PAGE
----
Missy Jenkins Musical Mysteries
|Posted on June 12, 2019 at 8:17 PM|
How does a mystery writer go about planting clues and red herrings, fill the book with the usual suspects and the right amount of foreshadowing, enough conflict and suspense to keep the reader guessing whodunit, with a twist at the end? Follow along on the series of blogs, coming up in the next several weeks, to see what worked for me.
This week's blog is titled "Outline or Not, but Have a Plan."
Whether you're a plotter or a "pantser," when writing a mystery you can't leave everything to chance. Let me be honest. I don't always know the end of the story when I start writing. I don't always write in any particular order. In fact, I write sketchy outlines after my first draft and even then, I'm bound to change them later. Still, I know I need at least somewhat of a plan.
For my first novel, Terror in Double Time, the historical subplot was the 1979 Three Mile Island nuclear power plant accident, so my mystery had to fall within a certain timeline. That gave me an outline I could follow. Certain events in the mystery had to happen on certain days of the disaster.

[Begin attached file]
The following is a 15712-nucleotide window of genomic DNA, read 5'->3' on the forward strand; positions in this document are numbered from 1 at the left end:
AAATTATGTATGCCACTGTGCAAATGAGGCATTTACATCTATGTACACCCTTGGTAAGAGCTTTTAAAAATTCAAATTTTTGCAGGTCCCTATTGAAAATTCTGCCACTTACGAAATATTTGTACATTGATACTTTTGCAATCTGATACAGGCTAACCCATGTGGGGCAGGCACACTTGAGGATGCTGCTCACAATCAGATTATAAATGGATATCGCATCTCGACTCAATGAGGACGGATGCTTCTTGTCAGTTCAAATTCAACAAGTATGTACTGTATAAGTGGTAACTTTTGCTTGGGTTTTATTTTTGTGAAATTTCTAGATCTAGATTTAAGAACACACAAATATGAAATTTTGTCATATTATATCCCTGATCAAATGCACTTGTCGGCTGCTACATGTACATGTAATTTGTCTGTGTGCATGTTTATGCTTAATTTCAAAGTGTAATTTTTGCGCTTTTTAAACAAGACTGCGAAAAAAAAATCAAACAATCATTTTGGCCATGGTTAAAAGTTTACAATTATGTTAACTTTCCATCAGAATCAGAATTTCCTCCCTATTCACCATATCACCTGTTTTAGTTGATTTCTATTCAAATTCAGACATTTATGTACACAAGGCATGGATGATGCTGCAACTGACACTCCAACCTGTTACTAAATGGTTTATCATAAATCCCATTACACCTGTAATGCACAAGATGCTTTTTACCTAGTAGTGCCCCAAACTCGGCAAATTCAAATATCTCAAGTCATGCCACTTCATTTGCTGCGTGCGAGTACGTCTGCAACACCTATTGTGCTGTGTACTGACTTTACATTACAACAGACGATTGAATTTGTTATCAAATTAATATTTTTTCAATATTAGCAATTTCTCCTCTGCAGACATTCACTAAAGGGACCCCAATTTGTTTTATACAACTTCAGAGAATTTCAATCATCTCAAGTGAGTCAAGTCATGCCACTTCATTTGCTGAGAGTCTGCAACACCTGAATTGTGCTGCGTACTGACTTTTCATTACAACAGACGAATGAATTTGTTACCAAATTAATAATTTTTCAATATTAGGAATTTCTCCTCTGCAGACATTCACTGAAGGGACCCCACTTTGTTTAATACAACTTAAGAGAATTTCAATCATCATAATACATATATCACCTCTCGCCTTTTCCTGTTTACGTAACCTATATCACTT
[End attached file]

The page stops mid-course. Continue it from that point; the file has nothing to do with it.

In the second book in the series, Death in 3/4 Time, I based the plot on an unsolved true crime, and took the ending in my own what if? direction. So I knew the ending (whodunit), even though I didn't know all the details of how I'd get to the end. So, no outline, no real plot, but a beginning and an end, so I did have a plan.
When I started writing Killing in Quarter Time, book three, all I had was an idea. I didn't plot; I just started writing and hoped the characters would show me the way. After all, I had lived with the main characters through two other books, I knew them as well as I knew myself! The characters showed me the way, all right--they took me in a totally different direction than where I was going in the first half. I had to go back and re-write. finding and changing all the clues I had already planted.
That novel made me re-think my way of writing. I still like the quote from E.L. Doctorow: "Writing is like driving at night in the fog. You can only see so far as your headlights, but you can make the whole trip that way." That works for my short stories, but maybe it's not such a good idea for a traditional whodunit.
Look for my next installment: "The Usual Suspects--What's Their Motive?"